Fostering a Climate-Informed Community Perspective in the Great Lakes: The Great Lakes Community Climate Program
Freshwater Future developed the Great Lakes Community Climate Program to provide training and ongoing support to community groups and citizens to enable them to incorporate climate adaptation into their work. The program includes three components: training on climate adaptation for community-based groups, a resource toolkit, and a grants program. Freshwater Future partnered with EcoAdapt to offer climate symposia in cities in the Great Lakes region and to develop a Great Lakes Climate Adaptation Toolkit for community use. The symposia provide community groups with an understanding of how to approach their work from a climate-informed perspective. The toolkit acts as a training resource, as well as a way to extend the training experience for workshop participants and share climate adaptation information with other interested parties. The climate grants program offers funding to symposium participants and others interested in implementing projects in their communities.
Freshwater Future is a nonprofit organization that provides financial, networking, and technical assistance to community groups and residents of the Great Lakes region focused on the conservation, protection, and restoration of lakes, wetlands, rivers, and shorelines. The organization developed the Great Lakes Community Climate Program to assist community groups and residents seeking to incorporate climate change into local decision making, activities, and projects. The program targets community-based groups in Michigan, Illinois, Indiana, Ohio, Pennsylvania, New York, Minnesota, Wisconsin, and Ontario.
The Great Lakes region is vulnerable to a number of climate threats, including changing precipitation patterns and extreme weather events, resulting in droughts, increased flooding hazards, property damage, and habitat degradation. The Great Lakes Community Climate Program, supported by the Kresge Foundation, aims to prepare community groups by providing capacity building opportunities, regionally tailored resources and tools, and a small grants program to kick start the implementation of adaptation efforts.
Freshwater Future partnered with EcoAdapt, a nonprofit organization focused on climate change adaptation, to develop targeted resources and tools and provide adaptation training to help community groups prepare for a changing climate. Since 2010, EcoAdapt and Freshwater Future have hosted climate symposia in Detroit, Milwaukee, Toronto, and Buffalo. These workshops, based on EcoAdapt’s Awareness to Action curriculum, have trained nearly 90 individuals from different community groups to begin incorporating climate change into their efforts to protect and restore freshwater resources. The symposia all followed a similar format by first orienting participants to climate change science basics and predicted regional impacts, before focusing on developing adaptation solutions applicable to local and regional scales. The goal of each workshop was to ensure that participants left having learned how to approach their work from climate-informed and prepared perspectives.
EcoAdapt and Freshwater Future also worked together to develop a regionally-targeted climate adaptation resource, the Great Lakes Climate Adaptation Toolkit. The toolkit includes a primer on climate change and adaptation, four case studies on how other community groups in Michigan, Vermont, Montana, and British Columbia have begun incorporating climate change into their work, climate change communication guidance (The 10 Do’s and Don’ts of Discussing Climate Change), fact sheets on specific Great Lakes climate impacts and approaches to addressing climate change, and EcoAdapt’s Climate Vulnerability Assessment Quick Guide.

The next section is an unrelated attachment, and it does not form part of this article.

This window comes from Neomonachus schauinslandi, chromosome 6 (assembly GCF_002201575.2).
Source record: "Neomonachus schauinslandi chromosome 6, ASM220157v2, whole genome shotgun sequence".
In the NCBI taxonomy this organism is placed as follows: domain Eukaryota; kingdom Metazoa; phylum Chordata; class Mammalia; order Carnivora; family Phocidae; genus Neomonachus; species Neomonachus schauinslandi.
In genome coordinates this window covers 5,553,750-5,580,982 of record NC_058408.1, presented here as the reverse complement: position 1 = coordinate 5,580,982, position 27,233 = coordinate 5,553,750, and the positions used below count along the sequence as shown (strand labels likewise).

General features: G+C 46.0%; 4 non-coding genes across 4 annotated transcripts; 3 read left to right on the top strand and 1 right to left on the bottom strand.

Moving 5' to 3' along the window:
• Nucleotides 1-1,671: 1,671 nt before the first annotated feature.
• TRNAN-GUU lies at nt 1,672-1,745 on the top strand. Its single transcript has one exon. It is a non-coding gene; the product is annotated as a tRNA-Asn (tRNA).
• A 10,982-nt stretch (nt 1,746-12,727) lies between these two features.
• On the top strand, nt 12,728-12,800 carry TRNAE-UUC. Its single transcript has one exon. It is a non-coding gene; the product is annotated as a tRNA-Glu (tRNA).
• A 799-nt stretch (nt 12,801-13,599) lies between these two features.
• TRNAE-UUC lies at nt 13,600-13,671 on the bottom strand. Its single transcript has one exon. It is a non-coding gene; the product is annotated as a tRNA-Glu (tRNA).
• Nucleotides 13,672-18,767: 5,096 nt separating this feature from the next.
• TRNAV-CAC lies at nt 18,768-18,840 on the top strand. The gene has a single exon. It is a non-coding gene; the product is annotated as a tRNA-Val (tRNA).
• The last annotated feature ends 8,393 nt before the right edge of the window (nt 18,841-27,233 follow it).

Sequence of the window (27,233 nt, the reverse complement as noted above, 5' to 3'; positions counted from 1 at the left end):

Freshwater Future’s climate grants program provides a funding resource to support on-the-ground climate change adaptation actions. Grant applicants have been encouraged to attend climate symposia and have received assistance in developing projects. Over the past two years, climate grants totaling $207,450 have been awarded to 34 community projects in all eight of the U.S. Great Lakes states and the province of Ontario. Project examples include community rain garden projects to reduce local flooding and beautify neighborhoods, advocating for the inclusion of climate projections into mining permit conditions, and ensuring appropriate species are used in restoration projects so they will survive the impacts of climate change. More project examples are available at www.freshwaterfuture.org.
Outcomes and Conclusions
Through the climate symposia, the toolkit, and grants program, the Great Lakes Community Climate Program provides a number of resources and tools that are beneficial to grantees as well as the region as a whole. The resources created are available for dissemination in hard copy as well as on the Freshwater Future website. The partners are also conducting follow up surveys with workshop participants. Freshwater Future has received additional funding from the Kresge Foundation to continue this work, including sponsoring four more climate symposia with EcoAdapt between 2012 and 2014; the first of this new round of workshops was held in Duluth, Minnesota in October 2012. The second will be held in Cleveland in April 2013.
Hitt, J. L. & Gregg, R. M. (2012). Fostering a Climate-Informed Community Perspective in the Great Lakes: The Great Lakes Community Climate Program [Case study on a project of Freshwater Future]. Product of EcoAdapt's State of Adaptation Program. Retrieved from CAKE: www.cakex.org/case-studies/fostering-climate-informed-community-perspect... (Last updated March 2013)